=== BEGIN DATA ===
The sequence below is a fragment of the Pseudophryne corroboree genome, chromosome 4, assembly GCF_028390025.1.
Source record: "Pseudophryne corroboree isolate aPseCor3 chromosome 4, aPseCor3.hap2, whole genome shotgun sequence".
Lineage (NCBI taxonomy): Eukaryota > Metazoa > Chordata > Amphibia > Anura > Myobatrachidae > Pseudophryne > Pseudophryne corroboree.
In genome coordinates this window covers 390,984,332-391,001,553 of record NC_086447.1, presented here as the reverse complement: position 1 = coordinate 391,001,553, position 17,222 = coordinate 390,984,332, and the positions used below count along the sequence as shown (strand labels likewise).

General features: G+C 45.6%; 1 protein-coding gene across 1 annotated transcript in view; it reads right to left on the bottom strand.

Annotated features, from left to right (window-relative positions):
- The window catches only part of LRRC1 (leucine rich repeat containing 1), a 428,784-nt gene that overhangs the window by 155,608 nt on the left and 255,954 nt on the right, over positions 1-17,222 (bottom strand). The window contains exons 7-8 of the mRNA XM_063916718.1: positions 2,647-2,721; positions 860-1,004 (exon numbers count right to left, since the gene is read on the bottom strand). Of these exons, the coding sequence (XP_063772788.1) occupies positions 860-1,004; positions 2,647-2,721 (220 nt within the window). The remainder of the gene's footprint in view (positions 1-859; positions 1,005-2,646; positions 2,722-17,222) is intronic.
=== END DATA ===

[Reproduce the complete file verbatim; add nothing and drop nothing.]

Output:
The sequence below is a fragment of the Pseudophryne corroboree genome, chromosome 4, assembly GCF_028390025.1.
Source record: "Pseudophryne corroboree isolate aPseCor3 chromosome 4, aPseCor3.hap2, whole genome shotgun sequence".
Lineage (NCBI taxonomy): Eukaryota > Metazoa > Chordata > Amphibia > Anura > Myobatrachidae > Pseudophryne > Pseudophryne corroboree.
In genome coordinates this window covers 390,984,332-391,001,553 of record NC_086447.1, presented here as the reverse complement: position 1 = coordinate 391,001,553, position 17,222 = coordinate 390,984,332, and the positions used below count along the sequence as shown (strand labels likewise).

General features: G+C 45.6%; 1 protein-coding gene across 1 annotated transcript in view; it reads right to left on the bottom strand.

Annotated features, from left to right (window-relative positions):
- The window catches only part of LRRC1 (leucine rich repeat containing 1), a 428,784-nt gene that overhangs the window by 155,608 nt on the left and 255,954 nt on the right, over positions 1-17,222 (bottom strand). The window contains exons 7-8 of the mRNA XM_063916718.1: positions 2,647-2,721; positions 860-1,004 (exon numbers count right to left, since the gene is read on the bottom strand). Of these exons, the coding sequence (XP_063772788.1) occupies positions 860-1,004; positions 2,647-2,721 (220 nt within the window). The remainder of the gene's footprint in view (positions 1-859; positions 1,005-2,646; positions 2,722-17,222) is intronic.